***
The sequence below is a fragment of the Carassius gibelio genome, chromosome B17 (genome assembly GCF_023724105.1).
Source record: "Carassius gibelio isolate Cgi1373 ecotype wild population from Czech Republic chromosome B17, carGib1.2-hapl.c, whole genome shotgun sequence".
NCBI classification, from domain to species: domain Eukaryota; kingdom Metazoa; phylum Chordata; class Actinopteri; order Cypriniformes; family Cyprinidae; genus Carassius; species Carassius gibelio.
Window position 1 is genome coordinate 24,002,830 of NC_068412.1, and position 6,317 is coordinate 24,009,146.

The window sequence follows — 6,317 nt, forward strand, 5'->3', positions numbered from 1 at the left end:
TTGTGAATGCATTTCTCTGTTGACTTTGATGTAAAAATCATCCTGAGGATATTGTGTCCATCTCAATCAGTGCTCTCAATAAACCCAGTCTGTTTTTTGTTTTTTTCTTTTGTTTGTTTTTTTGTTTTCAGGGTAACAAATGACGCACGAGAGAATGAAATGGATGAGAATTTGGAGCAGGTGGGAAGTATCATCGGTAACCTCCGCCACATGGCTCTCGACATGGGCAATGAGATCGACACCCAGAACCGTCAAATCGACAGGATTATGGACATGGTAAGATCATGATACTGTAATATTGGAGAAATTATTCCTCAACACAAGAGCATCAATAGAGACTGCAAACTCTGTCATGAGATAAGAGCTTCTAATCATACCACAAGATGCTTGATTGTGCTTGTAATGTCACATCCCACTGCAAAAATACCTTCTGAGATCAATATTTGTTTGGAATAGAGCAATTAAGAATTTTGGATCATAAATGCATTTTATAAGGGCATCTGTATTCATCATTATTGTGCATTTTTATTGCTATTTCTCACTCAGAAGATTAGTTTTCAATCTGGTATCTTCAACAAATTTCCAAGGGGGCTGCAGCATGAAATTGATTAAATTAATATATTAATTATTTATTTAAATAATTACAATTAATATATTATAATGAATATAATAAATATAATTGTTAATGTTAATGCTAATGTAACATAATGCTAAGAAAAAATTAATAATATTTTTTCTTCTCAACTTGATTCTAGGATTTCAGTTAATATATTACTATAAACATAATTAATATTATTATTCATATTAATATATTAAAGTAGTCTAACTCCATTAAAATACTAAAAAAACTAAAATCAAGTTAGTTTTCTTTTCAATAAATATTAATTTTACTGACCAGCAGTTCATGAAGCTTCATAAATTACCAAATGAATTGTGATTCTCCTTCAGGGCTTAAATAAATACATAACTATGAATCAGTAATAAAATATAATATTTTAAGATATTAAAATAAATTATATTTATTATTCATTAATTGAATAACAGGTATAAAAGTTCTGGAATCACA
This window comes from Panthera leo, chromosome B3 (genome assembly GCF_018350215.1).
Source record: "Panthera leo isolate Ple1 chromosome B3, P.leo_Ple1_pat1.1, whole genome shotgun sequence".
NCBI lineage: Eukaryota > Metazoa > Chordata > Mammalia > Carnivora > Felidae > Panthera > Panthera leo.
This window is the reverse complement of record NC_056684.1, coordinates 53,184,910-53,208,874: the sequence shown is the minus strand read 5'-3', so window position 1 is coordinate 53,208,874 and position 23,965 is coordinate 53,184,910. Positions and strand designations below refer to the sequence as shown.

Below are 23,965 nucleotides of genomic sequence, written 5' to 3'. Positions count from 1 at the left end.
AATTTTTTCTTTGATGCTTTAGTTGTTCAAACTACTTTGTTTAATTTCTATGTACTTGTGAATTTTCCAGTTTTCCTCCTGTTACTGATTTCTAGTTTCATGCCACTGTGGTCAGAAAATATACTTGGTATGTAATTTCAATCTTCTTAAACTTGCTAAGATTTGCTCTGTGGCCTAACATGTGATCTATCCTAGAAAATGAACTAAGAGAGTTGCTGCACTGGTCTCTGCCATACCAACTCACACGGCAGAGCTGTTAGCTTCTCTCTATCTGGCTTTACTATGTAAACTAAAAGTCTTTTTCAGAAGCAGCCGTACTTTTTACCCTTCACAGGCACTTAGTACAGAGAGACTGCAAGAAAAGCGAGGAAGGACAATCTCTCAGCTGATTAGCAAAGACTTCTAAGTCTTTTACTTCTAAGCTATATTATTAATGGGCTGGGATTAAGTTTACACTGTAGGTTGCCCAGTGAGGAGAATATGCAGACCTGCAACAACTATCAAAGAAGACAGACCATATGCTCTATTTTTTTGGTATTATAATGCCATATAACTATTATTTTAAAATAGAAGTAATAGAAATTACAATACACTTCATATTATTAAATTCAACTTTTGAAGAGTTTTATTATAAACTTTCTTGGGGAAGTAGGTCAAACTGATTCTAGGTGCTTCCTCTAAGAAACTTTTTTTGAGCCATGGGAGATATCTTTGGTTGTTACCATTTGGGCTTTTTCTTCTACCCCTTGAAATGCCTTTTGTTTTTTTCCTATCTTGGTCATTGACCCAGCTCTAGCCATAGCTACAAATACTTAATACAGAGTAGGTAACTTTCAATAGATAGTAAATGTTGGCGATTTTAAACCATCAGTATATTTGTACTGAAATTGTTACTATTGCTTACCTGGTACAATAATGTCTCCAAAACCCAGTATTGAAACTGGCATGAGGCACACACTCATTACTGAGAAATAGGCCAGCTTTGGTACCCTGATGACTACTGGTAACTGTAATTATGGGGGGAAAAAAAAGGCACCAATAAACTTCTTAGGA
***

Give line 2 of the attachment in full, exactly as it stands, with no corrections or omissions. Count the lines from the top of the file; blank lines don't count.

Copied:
Source record: "Carassius gibelio isolate Cgi1373 ecotype wild population from Czech Republic chromosome B17, carGib1.2-hapl.c, whole genome shotgun sequence".